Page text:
The scale of the challenge Bernie Sanders faces is well-established. In Hillary Clinton, he will square off against the most overwhelming non-incumbent front-runner either party has seen since the dawn of the modern nominating process. And while the odds that he’ll actually defeat her are vanishingly slim, he may nonetheless be better-positioned than any other Clinton challenger to at least make her break a sweat.
The 73-year-old Sanders will be back in his hometown of Burlington, Vermont, Tuesday evening for what will technically be his second declaration of candidacy. Meeting a self-imposed deadline, he made a brief statement announcing his intention to run in Washington at the end of April. Consider Tuesday the ceremonial kick-off, a more traditional rally with a more comprehensive statement of purpose by the candidate. Those close to Sanders say he was genuinely torn over whether to run right up until his statement last month, but now he’s fully committed to the race – and acutely aware of what he’s up against.
It’s easy to dismiss Sanders as nothing more than a niche candidate, an avowed “democratic socialist” with a diehard following on the far-left. Raising money will be a challenge and Sanders will rely heavily on modest contributions from grassroots donors. His outsider posture and distance from the Democratic establishment also means he won’t be reeling in many high-profile endorsements. (Just last week, Vermont’s Democratic governor, Peter Shumlin, snubbed Sanders and threw his support to Clinton.) Nor does Sanders have much of a campaign infrastructure in place right now.
But write him off completely at your own peril, because Sanders actually has a few things working in his favor. There’s his message, for one thing, a frontal assault on the political system and a pledge to directly combat the “billionaire class.” This is hardly new talk from Sanders, who has been on Capitol Hill for 24 years now, but the climate has shifted since the 2008 economic meltdown and income inequality, wealth concentration and corporate power are unusually prominent in the national debate. And with economic anxiety still high and rampant frustration with Washington’s paralysis, there’s a potentially wide opening for a damn-the-system crusade like Sanders is leading.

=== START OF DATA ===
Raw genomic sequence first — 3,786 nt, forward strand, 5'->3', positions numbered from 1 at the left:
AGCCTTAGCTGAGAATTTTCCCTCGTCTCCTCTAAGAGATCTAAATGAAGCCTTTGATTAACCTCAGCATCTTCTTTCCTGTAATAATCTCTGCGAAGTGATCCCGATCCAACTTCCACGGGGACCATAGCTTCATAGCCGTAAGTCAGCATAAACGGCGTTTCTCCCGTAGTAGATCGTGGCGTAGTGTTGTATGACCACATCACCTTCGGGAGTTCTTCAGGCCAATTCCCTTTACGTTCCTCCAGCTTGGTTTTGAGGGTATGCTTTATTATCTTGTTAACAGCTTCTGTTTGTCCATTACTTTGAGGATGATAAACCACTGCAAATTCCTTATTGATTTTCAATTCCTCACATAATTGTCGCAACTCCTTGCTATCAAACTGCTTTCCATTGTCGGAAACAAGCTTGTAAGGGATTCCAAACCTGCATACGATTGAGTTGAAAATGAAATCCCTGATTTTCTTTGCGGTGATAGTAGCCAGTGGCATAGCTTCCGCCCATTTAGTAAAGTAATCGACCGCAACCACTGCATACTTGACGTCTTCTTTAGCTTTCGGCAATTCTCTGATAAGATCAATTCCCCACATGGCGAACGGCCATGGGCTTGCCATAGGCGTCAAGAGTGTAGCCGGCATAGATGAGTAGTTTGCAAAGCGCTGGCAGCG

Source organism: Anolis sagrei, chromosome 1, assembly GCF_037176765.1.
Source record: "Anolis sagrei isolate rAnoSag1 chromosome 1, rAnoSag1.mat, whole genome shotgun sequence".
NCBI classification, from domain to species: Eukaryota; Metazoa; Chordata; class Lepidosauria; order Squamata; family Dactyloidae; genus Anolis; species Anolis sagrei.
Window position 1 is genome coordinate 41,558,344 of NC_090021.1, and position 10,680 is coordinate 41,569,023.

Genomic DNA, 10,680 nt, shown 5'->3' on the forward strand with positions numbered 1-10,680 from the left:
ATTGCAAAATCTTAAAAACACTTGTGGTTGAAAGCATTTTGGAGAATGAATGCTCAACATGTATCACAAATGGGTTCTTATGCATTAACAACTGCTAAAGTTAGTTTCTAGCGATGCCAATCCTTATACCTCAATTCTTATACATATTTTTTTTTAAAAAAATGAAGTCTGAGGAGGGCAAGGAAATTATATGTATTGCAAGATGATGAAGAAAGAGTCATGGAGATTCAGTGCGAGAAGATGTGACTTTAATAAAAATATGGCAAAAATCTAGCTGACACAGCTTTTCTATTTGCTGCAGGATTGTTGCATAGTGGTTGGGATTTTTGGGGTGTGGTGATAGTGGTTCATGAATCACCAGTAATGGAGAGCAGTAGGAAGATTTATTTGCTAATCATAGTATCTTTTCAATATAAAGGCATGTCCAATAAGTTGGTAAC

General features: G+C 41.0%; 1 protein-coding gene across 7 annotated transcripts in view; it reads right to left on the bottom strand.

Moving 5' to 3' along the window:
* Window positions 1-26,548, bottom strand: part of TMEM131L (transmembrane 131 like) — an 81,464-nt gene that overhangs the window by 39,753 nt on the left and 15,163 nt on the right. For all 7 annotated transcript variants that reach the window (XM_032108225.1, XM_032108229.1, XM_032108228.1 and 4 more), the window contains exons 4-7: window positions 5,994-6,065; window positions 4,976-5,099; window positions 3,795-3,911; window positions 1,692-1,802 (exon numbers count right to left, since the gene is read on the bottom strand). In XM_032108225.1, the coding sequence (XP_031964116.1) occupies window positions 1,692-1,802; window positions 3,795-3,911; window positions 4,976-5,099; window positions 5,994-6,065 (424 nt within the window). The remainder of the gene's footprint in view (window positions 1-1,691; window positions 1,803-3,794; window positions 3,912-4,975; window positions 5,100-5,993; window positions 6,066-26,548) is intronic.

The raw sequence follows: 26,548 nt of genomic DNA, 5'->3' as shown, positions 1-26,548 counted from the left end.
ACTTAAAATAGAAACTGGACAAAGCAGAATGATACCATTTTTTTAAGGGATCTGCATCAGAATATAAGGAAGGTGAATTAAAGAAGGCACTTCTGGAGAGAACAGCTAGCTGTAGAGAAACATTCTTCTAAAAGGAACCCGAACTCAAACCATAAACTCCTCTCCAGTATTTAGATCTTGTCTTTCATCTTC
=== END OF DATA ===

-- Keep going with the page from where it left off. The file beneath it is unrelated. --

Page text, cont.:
It’s more than that, though. There’s also his personality and his image – grumpy demeanor, disheveled appearance, disinterest in discussing anything not related to policy, contempt for personal questions. He is the antithesis of a packaged political candidate and his authenticity is a powerful tool. Look at it this way: Former Maryland Gov. Martin O’Malley, who is poised to join Sanders in the Democratic race later this week, is planning to stress many of the same economic themes as Sanders. But which one of them sounds like he means it more? Sanders’ team can’t afford polling yet, but they are quick to point to his strong favorable/unfavorable scores in public surveys as proof of his potential appeal.
In this sense, Clinton’s seeming invincibility makes her the ideal opponent for Sanders. All of the attributes that contribute to her strength – her bottomless bankroll, her legion of high-powered endorsers, her extensive connections to the country’s financial elite, her marriage to a former president – mark her as the embodiment of the political establishment against which Sanders defines himself. Plus, her strength has kept the Democratic Party’s brightest non-Hillary White House prospects – like, say, Elizabeth Warren – on the sidelines, making it easier for Sanders and his message to stand out.